This year is the International Year of Nurses and Midwives, and this year’s World Health Day is dedicated to them. The day aims to showcase the vital role nurses and midwives play in global health care; trigger a wave of appreciation for their hard work; and call for the strengthening of their workforce worldwide.
Part of what makes Cigna an industry leader is the wide team of nurses that personally help and support members.
For World Health Day 2020, we spoke to some of Cigna’s own nurses.
“To me being a nurse means caring about people and society and promoting health and wellbeing.”
“Nurses are typically imagined in a hospital environment; however we are present in a wider scenario, in schools, companies, governments, camps, support groups, and non-governmental organizations.”
Did You Know?
- Nurses and midwives account for almost half of the global health workforce
- 70% of the global health and social workforce are women2
- A strong nursing and midwifery workforce is key to achieving universal health coverage2
“A big challenge is understanding life and death at a young age. Also, addressing critical situations, where time plays a huge role, and combining work shifts with personal life.”
“It’s a challenge having to prove our knowledge and value day by day. Fighting to be part of a board and not only an assistant.”
Nurses and midwives are often the first and only point of health care access in their communities. They are the advocates and innovators of health. They provide essential health services and are a key to achieving the WHO’s goal of health for all by 2030. In fact, about nine million more nurses and midwives are needed to achieve that goal.2 Only if they are shown how much they are valued and are given leadership roles can they help guide and improve health policies.
Strengthening the nursing and midwifery sectors and allowing these health care workers to reach their full potential can have a significant impact on public health. Unfortunately, midwives and nurses are often overworked, undervalued, and under-resourced, and many of them work in very challenging circumstances and trying conditions. This is why it is important to recognize the crucial contribution they make to global health.2
What you can do is thank the nurses and midwives you meet and show your appreciation for their work. Give them a flower or send them a card; it can have a very powerful effect. You can also call on your local leaders to provide more support for the health workers in your community and even develop a petition asking for change.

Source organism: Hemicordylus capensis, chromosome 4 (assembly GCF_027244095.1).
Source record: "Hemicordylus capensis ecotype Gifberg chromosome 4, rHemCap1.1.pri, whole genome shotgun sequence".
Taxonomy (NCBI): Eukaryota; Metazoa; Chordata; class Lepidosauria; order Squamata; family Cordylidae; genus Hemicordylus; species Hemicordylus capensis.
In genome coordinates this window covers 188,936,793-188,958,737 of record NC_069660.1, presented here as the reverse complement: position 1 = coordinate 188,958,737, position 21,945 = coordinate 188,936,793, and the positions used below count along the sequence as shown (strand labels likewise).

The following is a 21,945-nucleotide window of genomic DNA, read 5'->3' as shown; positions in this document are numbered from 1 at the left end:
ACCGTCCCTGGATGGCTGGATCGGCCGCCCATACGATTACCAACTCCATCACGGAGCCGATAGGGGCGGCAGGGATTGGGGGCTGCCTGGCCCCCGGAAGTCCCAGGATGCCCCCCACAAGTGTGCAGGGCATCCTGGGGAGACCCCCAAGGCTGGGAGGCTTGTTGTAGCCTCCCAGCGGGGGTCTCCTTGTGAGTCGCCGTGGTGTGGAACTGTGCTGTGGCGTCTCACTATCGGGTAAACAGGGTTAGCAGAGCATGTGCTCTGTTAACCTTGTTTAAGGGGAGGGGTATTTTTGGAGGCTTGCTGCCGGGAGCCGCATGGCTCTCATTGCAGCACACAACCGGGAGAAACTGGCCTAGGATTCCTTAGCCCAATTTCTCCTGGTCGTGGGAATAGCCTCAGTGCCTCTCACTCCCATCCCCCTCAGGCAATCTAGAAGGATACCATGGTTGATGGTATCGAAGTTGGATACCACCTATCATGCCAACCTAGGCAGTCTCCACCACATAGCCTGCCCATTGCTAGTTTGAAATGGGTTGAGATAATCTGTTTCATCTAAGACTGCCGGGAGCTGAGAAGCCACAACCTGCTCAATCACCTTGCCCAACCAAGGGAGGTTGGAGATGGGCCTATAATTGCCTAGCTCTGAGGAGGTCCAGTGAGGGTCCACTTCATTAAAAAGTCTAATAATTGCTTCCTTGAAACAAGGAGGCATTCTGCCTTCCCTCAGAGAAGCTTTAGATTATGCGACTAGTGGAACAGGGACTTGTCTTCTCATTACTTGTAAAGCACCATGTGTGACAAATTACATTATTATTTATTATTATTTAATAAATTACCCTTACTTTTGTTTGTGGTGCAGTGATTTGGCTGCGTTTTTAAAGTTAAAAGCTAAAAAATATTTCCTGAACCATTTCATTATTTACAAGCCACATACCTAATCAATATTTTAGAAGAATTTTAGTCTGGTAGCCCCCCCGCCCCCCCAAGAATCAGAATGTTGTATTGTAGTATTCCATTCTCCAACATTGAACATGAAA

“I think people still do not totally understand the role nurses play in our society.”
“Generally speaking nurses do not receive enough recognition. They are still facing the perception of being socially and professionally inferior, limited to a caring role.”
“Our work is historically related to charity and this is difficult to change in people's minds. We constantly need to show the added value of our job. It deserves better recognition among society.”
But being a nurse has its highlights as well:
“Being a nurse is an opportunity to be a better person every single day, and in addition it can make someone else feel better too.”
“I joined one of my patients on her trip back to her country because her wish was to die there. After her condition was stable I was in contact with her family until the day of her death. That was when I realized how powerful a nurse can be, and how believing in yourself can make miracles.”
“Now, instead of providing support to a person next to their bed, I am able to support them thousands of miles away and still ensure their needs are covered and their health is in good hands.
Life is not be easy, but if we help each other it can be nicer.”
 World Health Day - Support Nurses and Midwives. WHO. https://www.who.int/news-room/events/detail/2020/04/07/default-calendar/world-health-day. Accessed March 11, 2020.
 Year of the Nurse and the Midwife 2020 Campaign materials. WHO. https://www.who.int/news-room/campaigns/year-of-the-nurse-and-the-midwife-2020/get-involved/campaign-materials. Accessed March 11, 2020.